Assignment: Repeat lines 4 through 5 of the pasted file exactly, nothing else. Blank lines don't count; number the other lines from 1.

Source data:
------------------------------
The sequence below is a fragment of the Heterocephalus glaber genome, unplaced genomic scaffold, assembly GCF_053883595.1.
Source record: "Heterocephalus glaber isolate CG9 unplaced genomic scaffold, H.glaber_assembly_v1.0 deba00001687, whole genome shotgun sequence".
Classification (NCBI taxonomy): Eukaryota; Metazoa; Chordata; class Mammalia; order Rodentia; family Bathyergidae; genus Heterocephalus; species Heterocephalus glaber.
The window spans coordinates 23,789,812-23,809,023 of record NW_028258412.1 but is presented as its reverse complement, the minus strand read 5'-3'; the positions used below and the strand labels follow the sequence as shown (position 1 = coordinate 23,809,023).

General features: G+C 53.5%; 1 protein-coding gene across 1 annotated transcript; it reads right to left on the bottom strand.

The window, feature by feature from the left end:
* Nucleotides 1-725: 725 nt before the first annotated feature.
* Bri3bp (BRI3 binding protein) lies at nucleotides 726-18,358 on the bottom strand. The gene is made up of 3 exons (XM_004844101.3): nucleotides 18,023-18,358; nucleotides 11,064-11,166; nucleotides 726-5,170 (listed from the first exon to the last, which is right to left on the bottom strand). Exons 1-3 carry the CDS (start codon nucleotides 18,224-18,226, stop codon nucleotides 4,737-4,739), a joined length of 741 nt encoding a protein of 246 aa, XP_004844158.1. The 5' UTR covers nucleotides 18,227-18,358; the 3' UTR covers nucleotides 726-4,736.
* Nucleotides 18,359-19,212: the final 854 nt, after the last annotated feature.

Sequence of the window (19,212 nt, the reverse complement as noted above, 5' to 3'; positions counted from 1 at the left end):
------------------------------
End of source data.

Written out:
The window spans coordinates 23,789,812-23,809,023 of record NW_028258412.1 but is presented as its reverse complement, the minus strand read 5'-3'; the positions used below and the strand labels follow the sequence as shown (position 1 = coordinate 23,809,023).

General features: G+C 53.5%; 1 protein-coding gene across 1 annotated transcript; it reads right to left on the bottom strand.